By Gigliana Melzi, New York University
This post is adapted from the article, Leveraging the Math We Do, which originally appeared on the NYU Institute of Human Development and Social Change website.
As part of my work with DREME, I have visited about 75 Spanish-English bilingual families with young children, mostly immigrants who are living in New York City. I have observed parents interact with their preschool-aged children in everyday routines around the home and chatted with parents about their attitudes toward math. A few of those visits stand out for me.
There was Angélica, originally from Mexico and the mother of a 4-year-old boy, who told me that: “Las matemáticas son para personas inteligentes. Yo no hago matématicas. Mi niño sí hace matemáticas. Le gustan.” (Math is for intelligent people; I don’t do math. My son, he does do math; he likes it.)
In contrast, Celerina, who is also from Mexico, and the mother of a 4-year-old girl, said: “Las matemáticas están en todo. Yo las uso en mi trabajo como cajera, cuando cocino y voy a hacer el mandado, y cuando tengo que pensar en el tiempo y en todo lo que tenemos que hacer en el día.” (Math is everywhere. I use it in my work as a cashier, when cooking and shopping, and when figuring out my family’s schedule.)
While Angélica’s and Celerina’s attitudes toward math differ, I observed them both having conversations around math with their children. Both parents used words that highlight numbers, patterns, shapes, and other key early math concepts. These observations show that everyone can play a role in supporting young children’s early math learning at home, no matter one’s experience with and attitude toward math.
Whether you share Angélica’s or Celerina’s level of comfort with math—or if you feel something in between—you can find, use, and talk about everyday math in family routines. These types of conversations, also called math talk, help children to develop a special “math lens” that sees math in the world around them. Talking about how many ingredients are needed while following a recipe, or identifying shapes of street signs, are examples of math talk. In addition, research shows that children are more likely to succeed in school when they explore everyday math with their families.
DREME’s Math Snacks resource offers quick and easy suggestions for discussing math in family routines, from cooking and cleaning to errands and bedtime. Also available in Spanish, Math Snacks are fun, practical, and eye-opening, as they inspire families to notice math that’s all around them. The best part is that families can use Math Snacks at home, right now, for free, and without adding work to busy days. Scroll down to the bottom of this page to download the Math Snacks in PDF format.
Math Snacks can be a starting point for coming up with some of your own math talk ideas. Once you grow comfortable finding math in everyday life, you will see that there are many opportunities to talk and learn about math together.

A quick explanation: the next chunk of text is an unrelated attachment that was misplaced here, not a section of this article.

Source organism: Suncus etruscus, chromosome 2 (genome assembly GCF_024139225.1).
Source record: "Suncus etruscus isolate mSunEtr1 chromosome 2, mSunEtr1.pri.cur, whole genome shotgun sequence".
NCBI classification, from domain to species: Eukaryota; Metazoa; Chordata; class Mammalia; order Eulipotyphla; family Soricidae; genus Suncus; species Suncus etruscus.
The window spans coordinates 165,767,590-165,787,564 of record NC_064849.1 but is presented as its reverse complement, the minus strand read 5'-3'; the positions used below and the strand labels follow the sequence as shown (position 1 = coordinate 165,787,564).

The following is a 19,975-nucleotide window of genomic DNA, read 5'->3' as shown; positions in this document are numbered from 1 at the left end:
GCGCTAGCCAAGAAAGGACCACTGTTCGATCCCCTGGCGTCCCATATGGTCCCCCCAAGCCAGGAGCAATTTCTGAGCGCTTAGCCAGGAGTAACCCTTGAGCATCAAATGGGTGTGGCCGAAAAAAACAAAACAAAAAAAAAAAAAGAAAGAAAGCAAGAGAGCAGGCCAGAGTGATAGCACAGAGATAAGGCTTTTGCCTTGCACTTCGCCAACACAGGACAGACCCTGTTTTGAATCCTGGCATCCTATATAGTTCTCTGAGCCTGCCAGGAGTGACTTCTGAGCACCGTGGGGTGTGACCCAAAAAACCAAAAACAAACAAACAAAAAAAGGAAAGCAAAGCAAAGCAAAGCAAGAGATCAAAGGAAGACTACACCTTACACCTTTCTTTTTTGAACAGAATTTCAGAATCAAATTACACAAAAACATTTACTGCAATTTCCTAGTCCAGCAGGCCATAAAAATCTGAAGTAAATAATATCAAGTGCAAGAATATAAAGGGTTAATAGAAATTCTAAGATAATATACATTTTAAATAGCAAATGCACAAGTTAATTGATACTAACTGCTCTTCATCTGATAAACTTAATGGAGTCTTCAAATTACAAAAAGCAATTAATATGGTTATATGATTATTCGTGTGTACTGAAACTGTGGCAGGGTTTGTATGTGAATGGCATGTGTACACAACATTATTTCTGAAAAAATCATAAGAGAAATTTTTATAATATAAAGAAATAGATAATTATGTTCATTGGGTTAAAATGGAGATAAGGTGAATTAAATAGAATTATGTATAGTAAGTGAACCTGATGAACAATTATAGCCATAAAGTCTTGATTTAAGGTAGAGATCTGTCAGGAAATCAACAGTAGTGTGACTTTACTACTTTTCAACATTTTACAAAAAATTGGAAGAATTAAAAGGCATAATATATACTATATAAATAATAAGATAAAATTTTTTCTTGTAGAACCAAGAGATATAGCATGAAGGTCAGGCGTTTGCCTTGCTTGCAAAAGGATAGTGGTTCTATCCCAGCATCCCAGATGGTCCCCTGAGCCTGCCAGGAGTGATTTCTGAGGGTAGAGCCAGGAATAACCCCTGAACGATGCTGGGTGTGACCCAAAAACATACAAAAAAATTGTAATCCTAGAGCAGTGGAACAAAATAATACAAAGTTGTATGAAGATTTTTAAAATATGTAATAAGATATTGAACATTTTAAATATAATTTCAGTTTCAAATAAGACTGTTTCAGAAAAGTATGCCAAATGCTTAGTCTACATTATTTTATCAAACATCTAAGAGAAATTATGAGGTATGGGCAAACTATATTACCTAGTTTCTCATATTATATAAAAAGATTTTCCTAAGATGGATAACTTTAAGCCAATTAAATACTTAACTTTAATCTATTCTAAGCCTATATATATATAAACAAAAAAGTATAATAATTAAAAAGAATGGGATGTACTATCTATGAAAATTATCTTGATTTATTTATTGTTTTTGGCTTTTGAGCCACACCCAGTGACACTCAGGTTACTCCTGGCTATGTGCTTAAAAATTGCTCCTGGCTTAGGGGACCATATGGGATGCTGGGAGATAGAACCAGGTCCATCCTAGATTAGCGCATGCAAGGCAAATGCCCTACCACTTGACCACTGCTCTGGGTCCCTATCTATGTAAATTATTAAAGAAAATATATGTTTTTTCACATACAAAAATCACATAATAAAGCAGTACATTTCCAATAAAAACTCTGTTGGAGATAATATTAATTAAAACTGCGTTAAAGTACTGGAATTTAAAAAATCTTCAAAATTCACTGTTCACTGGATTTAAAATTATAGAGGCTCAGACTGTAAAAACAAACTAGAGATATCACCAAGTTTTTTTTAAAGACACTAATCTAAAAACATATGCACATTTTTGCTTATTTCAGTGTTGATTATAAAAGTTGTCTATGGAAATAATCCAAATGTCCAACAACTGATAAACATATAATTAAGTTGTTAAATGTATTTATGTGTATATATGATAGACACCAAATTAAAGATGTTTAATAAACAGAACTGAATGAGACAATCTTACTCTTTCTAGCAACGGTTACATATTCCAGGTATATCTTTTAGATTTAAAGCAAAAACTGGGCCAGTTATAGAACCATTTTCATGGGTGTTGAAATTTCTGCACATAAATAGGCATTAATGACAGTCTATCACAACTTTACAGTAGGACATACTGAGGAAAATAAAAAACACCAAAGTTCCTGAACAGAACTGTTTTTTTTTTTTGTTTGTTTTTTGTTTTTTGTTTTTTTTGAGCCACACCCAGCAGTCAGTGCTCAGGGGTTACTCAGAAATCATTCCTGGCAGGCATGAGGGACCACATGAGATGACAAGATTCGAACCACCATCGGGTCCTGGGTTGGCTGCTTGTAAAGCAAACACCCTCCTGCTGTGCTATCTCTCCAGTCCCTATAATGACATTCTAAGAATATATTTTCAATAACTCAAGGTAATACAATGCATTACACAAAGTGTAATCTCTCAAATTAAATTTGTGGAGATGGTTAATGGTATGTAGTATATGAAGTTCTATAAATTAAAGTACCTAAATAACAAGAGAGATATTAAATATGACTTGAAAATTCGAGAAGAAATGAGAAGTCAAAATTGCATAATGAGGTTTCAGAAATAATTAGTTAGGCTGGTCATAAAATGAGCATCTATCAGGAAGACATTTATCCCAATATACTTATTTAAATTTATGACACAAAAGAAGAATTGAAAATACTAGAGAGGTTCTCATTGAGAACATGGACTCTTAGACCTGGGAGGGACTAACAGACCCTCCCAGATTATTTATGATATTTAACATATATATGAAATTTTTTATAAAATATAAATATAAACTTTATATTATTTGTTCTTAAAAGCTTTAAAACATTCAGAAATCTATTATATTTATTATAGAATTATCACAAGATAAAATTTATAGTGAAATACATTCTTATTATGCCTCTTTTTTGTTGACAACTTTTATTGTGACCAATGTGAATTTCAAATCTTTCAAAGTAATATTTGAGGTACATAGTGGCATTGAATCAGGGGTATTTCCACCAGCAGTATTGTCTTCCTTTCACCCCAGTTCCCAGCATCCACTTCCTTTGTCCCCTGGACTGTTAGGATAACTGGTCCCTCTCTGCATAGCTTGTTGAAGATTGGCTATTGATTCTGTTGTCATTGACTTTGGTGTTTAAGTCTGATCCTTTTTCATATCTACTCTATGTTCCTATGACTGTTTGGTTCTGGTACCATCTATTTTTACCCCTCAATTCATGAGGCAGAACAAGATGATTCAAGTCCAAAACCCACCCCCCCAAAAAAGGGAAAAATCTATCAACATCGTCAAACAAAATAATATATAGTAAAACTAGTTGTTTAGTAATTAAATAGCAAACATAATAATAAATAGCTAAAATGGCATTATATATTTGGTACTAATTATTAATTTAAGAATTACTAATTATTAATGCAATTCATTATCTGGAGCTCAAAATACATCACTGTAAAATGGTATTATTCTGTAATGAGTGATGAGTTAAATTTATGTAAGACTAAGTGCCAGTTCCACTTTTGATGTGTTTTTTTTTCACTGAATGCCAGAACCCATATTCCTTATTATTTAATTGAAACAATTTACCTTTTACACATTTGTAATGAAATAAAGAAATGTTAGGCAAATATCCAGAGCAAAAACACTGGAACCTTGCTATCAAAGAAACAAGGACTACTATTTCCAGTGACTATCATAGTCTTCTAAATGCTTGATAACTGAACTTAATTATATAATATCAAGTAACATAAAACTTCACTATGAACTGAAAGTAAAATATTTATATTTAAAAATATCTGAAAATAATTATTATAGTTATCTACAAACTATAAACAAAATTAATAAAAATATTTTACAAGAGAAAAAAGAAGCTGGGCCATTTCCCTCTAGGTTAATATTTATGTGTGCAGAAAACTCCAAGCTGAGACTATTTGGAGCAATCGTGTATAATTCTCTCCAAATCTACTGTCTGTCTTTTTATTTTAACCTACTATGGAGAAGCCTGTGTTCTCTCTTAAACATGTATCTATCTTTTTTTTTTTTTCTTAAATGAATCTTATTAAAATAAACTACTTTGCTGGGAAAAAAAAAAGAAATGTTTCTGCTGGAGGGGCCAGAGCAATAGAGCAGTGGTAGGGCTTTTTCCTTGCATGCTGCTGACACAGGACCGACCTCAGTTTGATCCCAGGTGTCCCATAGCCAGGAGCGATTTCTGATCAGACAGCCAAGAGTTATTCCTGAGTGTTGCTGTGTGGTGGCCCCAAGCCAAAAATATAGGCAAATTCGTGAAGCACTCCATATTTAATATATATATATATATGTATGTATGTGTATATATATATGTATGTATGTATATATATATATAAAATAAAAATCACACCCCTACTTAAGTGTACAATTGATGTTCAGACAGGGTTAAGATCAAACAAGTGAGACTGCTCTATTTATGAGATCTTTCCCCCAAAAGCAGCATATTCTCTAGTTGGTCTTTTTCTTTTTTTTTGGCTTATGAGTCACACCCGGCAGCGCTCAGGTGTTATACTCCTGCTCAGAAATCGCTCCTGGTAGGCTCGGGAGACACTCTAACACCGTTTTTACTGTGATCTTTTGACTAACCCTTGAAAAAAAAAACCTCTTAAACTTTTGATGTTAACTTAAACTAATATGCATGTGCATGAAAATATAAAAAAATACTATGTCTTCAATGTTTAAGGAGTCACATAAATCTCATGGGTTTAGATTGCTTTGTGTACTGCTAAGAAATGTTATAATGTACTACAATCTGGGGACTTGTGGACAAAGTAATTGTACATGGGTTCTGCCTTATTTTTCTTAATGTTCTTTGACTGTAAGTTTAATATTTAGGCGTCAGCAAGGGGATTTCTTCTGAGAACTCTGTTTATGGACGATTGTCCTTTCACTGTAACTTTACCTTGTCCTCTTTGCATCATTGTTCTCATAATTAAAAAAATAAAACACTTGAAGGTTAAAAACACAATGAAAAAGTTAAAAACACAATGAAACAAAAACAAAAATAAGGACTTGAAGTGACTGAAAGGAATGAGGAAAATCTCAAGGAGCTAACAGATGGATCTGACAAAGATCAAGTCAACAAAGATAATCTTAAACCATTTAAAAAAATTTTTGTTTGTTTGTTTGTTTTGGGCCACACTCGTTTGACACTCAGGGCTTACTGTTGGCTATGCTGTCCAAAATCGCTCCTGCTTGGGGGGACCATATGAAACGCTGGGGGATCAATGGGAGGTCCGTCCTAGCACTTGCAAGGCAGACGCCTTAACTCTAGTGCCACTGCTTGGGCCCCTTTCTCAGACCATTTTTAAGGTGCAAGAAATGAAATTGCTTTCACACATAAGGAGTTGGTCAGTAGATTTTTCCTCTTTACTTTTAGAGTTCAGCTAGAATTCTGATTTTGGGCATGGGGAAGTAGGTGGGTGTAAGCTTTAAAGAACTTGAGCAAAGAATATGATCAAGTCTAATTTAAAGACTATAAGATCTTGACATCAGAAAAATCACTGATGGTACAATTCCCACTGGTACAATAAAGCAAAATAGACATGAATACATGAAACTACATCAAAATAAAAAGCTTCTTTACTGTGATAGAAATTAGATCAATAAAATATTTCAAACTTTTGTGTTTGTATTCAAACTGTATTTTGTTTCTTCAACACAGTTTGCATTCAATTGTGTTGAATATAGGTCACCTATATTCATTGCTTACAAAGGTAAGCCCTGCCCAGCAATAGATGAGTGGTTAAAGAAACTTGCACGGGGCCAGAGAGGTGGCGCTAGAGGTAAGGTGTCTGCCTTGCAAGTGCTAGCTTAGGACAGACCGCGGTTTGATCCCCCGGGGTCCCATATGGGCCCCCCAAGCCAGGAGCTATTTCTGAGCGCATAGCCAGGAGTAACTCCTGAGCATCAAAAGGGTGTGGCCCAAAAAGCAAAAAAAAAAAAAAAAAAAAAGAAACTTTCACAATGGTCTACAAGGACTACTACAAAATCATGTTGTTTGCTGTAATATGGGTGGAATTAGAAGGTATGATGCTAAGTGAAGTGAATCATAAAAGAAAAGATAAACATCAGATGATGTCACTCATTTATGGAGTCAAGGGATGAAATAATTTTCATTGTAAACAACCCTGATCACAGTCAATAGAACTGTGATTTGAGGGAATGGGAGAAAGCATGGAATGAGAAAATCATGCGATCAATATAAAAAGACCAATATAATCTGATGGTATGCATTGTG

The first step is to understand that you are already doing math at home, which will help you to uncover early math learning opportunities. For example, we sort laundry based on colors and type (e.g., clothes and kitchen towels). In doing so, we are grouping and creating sets. When doubling a recipe or figuring out how much medicine to give to a child, we are adding and subtracting. When tidying up toys, we make decisions about where things go by relying on measurement and spatial thinking. When knitting and weaving, we create patterns (e.g., two lines of red, one blue, two red, one blue), a skill that forms the basis of algebra.
In other words, to support young children’s early math learning, you do not need to buy or own anything special materials. You already have the tools—they are the everyday objects and routines of family life.
The second step is to include your child in household tasks that, frankly, are unavoidable. Plus, young children love to help out! They can sort books by size or figure out how many cups are needed when setting the table. Inviting children to participate in these activities not only develops their early math skills, but also their independence and self-esteem.
The third step is to talk about the math. As you do these everyday household tasks, describe what you’re seeing and doing. Try asking questions that prompt children to think about and solve everyday math problems. For example, when setting the table, you could say, “Fernanda, we need three plates.” You could also say, “Fernanda, count how many people are going to eat and then tell me how many plates I need to get from the cupboard.”
The fourth and final step is to ask the magic question: Why? Remember that math is about solving problems and that there are many ways to solve one problem. When children respond with a solution, ask them how they figured out the answer. Whether their answer is right or wrong, asking lets you understand their thinking and help them.
In short, children’s early math skills develop when they talk and think about math with their families. Here are some fun and easy ideas for finding math in everyday family routines.
Gigliana Melzi is an Associate Professor in the Department of Applied Psychology, and Affiliated Faculty at the Center for Latin American and Caribbean Studies at New York University and a member of the DREME Family Math team.